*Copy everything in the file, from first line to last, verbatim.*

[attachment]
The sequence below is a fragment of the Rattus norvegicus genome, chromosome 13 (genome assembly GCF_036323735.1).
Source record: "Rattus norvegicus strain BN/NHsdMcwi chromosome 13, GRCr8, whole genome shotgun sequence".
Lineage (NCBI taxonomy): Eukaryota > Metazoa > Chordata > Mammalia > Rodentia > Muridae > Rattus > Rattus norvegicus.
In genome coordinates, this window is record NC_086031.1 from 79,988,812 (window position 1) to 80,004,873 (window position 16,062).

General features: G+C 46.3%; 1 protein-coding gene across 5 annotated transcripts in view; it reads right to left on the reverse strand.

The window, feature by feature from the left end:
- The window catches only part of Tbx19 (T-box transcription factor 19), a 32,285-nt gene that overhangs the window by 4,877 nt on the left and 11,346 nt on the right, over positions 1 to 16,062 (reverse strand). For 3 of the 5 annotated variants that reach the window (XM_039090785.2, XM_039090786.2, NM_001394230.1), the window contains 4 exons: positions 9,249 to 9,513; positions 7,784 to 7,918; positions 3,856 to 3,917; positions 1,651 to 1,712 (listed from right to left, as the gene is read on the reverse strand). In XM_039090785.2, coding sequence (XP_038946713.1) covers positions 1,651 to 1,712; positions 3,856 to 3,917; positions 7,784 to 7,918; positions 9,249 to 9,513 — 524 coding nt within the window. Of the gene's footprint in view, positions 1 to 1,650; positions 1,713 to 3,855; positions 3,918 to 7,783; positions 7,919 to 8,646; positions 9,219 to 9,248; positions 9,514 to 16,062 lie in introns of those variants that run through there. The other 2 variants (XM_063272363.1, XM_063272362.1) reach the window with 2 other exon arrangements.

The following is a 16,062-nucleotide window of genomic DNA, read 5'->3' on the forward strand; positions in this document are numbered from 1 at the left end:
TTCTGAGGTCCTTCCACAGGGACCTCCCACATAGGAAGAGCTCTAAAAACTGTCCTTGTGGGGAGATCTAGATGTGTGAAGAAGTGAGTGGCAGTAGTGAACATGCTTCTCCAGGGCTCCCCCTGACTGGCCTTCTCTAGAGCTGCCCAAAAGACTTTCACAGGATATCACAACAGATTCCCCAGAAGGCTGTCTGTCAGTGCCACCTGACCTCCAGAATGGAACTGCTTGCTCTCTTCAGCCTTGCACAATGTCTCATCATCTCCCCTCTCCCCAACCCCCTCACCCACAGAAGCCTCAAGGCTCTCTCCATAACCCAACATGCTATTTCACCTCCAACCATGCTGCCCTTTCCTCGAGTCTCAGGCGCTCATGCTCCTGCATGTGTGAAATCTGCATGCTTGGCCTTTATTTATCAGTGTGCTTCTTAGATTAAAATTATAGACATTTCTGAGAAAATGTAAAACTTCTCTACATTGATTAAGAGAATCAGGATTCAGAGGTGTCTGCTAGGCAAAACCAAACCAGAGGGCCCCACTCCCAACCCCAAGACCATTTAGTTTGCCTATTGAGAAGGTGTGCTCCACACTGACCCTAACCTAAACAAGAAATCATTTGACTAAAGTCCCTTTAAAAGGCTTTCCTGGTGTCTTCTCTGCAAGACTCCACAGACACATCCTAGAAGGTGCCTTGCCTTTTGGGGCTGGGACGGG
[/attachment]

The sequence below is a fragment of the Rattus norvegicus genome, chromosome 13 (genome assembly GCF_036323735.1).
Source record: "Rattus norvegicus strain BN/NHsdMcwi chromosome 13, GRCr8, whole genome shotgun sequence".
Lineage (NCBI taxonomy): Eukaryota > Metazoa > Chordata > Mammalia > Rodentia > Muridae > Rattus > Rattus norvegicus.
In genome coordinates, this window is record NC_086031.1 from 79,988,812 (window position 1) to 80,004,873 (window position 16,062).

General features: G+C 46.3%; 1 protein-coding gene across 5 annotated transcripts in view; it reads right to left on the reverse strand.

The window, feature by feature from the left end:
- The window catches only part of Tbx19 (T-box transcription factor 19), a 32,285-nt gene that overhangs the window by 4,877 nt on the left and 11,346 nt on the right, over positions 1 to 16,062 (reverse strand). For 3 of the 5 annotated variants that reach the window (XM_039090785.2, XM_039090786.2, NM_001394230.1), the window contains 4 exons: positions 9,249 to 9,513; positions 7,784 to 7,918; positions 3,856 to 3,917; positions 1,651 to 1,712 (listed from right to left, as the gene is read on the reverse strand). In XM_039090785.2, coding sequence (XP_038946713.1) covers positions 1,651 to 1,712; positions 3,856 to 3,917; positions 7,784 to 7,918; positions 9,249 to 9,513 — 524 coding nt within the window. Of the gene's footprint in view, positions 1 to 1,650; positions 1,713 to 3,855; positions 3,918 to 7,783; positions 7,919 to 8,646; positions 9,219 to 9,248; positions 9,514 to 16,062 lie in introns of those variants that run through there. The other 2 variants (XM_063272363.1, XM_063272362.1) reach the window with 2 other exon arrangements.

The following is a 16,062-nucleotide window of genomic DNA, read 5'->3' on the forward strand; positions in this document are numbered from 1 at the left end:
TTCTGAGGTCCTTCCACAGGGACCTCCCACATAGGAAGAGCTCTAAAAACTGTCCTTGTGGGGAGATCTAGATGTGTGAAGAAGTGAGTGGCAGTAGTGAACATGCTTCTCCAGGGCTCCCCCTGACTGGCCTTCTCTAGAGCTGCCCAAAAGACTTTCACAGGATATCACAACAGATTCCCCAGAAGGCTGTCTGTCAGTGCCACCTGACCTCCAGAATGGAACTGCTTGCTCTCTTCAGCCTTGCACAATGTCTCATCATCTCCCCTCTCCCCAACCCCCTCACCCACAGAAGCCTCAAGGCTCTCTCCATAACCCAACATGCTATTTCACCTCCAACCATGCTGCCCTTTCCTCGAGTCTCAGGCGCTCATGCTCCTGCATGTGTGAAATCTGCATGCTTGGCCTTTATTTATCAGTGTGCTTCTTAGATTAAAATTATAGACATTTCTGAGAAAATGTAAAACTTCTCTACATTGATTAAGAGAATCAGGATTCAGAGGTGTCTGCTAGGCAAAACCAAACCAGAGGGCCCCACTCCCAACCCCAAGACCATTTAGTTTGCCTATTGAGAAGGTGTGCTCCACACTGACCCTAACCTAAACAAGAAATCATTTGACTAAAGTCCCTTTAAAAGGCTTTCCTGGTGTCTTCTCTGCAAGACTCCACAGACACATCCTAGAAGGTGCCTTGCCTTTTGGGGCTGGGACGGG